With over a 100 trillion bacteria living inside your gut it is not surprising health begins within. From influencing immunity to metabolism, learning to love your gut is one step closer towards better health.
According to the World Health Organisation probiotics are “live microorganisms which when administered in adequate amounts confer a health benefit on the host. Prebiotics are fibres that fuel the probiotics (e.g. the food for the bacteria). Both can be found in food and supplements.
Adding probiotics to your diet is going to be a good thing however there is not evidence that it will help you lose weight. Interestingly, the evidence does show that certain types of bacteria in the gut may influence how likely an individual is to lose or gain weight.
Gluten intolerance also known as non-immune medicated gluten sensitivity is a intolerance to gluten. The science community still don't know much about the cause of gluten intolerance.
Sugars is a term we often associated with white, brown or raw sugar. However sugars occur naturally too throughout a variety of fruit, vegetables, grains, cereals and dairy foods. These foods are good for our gut by providing us with nutrients and our bacteria with food. Some are completely indigestible by our digestive system and proceed to be fermented by our gut bacteria. Although this is a normal process, some people are super sensitive to the fermentation and this causes them to experience symptoms of IBS.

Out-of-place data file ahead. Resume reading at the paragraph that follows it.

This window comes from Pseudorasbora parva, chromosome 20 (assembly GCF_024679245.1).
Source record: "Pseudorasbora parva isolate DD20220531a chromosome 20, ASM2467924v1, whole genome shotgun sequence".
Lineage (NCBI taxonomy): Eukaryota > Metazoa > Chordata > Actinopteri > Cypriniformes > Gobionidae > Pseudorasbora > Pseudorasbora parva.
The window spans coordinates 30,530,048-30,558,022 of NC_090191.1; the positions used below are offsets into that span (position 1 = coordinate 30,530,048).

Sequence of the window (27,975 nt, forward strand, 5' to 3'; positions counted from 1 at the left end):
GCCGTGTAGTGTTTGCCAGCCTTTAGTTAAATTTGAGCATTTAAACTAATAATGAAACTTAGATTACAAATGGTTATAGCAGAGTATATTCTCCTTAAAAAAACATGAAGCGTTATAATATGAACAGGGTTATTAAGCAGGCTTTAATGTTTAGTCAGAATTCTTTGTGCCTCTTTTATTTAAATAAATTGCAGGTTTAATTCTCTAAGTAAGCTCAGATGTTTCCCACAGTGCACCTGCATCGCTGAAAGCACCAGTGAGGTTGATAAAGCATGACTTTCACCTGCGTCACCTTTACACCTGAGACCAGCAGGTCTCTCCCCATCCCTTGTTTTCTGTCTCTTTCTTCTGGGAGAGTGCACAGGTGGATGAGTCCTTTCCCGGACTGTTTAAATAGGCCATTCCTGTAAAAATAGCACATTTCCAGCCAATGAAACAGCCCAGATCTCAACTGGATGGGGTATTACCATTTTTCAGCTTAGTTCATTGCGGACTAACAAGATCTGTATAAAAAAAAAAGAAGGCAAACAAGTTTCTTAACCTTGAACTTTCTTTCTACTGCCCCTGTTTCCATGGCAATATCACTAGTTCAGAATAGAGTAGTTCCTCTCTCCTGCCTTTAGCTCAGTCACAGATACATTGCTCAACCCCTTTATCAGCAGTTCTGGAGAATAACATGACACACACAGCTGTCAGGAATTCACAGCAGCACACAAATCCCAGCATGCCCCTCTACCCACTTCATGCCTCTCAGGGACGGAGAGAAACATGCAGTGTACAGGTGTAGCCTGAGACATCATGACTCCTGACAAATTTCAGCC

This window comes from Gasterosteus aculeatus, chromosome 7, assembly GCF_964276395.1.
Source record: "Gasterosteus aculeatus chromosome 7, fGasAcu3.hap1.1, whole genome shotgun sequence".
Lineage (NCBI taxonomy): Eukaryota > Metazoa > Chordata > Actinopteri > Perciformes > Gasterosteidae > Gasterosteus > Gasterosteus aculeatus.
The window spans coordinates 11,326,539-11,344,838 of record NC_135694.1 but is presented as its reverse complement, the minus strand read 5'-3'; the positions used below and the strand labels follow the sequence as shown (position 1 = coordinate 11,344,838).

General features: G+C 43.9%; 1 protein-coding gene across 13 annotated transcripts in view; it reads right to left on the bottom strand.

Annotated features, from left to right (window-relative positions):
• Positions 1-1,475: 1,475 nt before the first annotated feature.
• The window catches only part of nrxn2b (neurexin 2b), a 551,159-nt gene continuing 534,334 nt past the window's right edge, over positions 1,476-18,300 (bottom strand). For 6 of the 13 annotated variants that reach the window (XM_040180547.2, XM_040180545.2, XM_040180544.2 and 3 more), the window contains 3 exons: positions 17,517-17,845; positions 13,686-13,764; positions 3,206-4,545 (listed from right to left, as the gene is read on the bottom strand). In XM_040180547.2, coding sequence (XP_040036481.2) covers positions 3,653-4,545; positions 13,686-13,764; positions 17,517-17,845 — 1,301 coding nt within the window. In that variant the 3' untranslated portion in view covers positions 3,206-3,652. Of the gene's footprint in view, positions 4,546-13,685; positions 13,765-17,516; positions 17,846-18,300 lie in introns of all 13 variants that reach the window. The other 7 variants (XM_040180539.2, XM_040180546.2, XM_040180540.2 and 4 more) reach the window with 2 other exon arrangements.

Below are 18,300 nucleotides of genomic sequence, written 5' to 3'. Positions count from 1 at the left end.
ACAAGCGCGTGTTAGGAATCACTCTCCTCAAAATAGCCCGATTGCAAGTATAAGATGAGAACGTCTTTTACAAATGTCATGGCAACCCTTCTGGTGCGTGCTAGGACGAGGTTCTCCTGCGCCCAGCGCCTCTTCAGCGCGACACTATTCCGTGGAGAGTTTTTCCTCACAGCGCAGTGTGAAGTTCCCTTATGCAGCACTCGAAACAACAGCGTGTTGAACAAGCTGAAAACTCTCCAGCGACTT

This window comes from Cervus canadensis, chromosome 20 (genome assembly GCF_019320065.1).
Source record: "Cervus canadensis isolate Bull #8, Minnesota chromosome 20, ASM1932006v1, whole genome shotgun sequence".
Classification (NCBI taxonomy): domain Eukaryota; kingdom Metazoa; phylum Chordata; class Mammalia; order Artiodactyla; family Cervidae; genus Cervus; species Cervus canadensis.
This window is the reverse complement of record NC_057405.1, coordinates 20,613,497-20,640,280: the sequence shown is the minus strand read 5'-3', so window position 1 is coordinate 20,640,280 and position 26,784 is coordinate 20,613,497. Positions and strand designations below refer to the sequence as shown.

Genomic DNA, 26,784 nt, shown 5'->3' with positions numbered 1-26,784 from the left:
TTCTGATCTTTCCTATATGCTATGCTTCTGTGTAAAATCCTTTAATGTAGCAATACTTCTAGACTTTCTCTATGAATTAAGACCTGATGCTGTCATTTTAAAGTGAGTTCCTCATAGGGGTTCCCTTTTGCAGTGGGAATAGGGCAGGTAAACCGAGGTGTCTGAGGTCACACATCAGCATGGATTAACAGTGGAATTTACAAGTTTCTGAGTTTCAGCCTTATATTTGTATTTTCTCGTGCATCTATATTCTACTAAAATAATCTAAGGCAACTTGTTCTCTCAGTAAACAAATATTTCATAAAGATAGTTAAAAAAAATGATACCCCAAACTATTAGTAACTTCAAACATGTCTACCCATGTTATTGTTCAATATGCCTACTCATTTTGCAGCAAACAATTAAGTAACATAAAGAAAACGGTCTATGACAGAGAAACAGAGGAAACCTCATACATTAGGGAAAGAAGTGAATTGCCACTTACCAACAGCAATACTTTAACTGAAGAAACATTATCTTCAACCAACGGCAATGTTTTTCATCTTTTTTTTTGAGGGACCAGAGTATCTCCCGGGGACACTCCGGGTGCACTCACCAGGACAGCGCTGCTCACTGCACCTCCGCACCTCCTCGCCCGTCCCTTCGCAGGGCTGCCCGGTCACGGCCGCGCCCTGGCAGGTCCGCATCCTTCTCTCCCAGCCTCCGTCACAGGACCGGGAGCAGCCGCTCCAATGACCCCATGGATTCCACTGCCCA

The main reason someone experiences constipation is due to not enough fluid, fibre or exercise. Trying moving more and increasing your fluid intake. Sometimes an increase in fibre from a low fibre diet can result in constipation so it is important to increase fibre slowly.
SIBO or small intestine bacterial overgrowth is a condition that results in bacteria living in the large intestine moving up into the small intestines. Symptoms are similar to IBS and include: fatigue, nausea, vomiting, bloating, diarrhoea, nutrient deficiencies, malnutrition. Treatment includes a combination of both antibiotics followed by nutrition support and probiotics.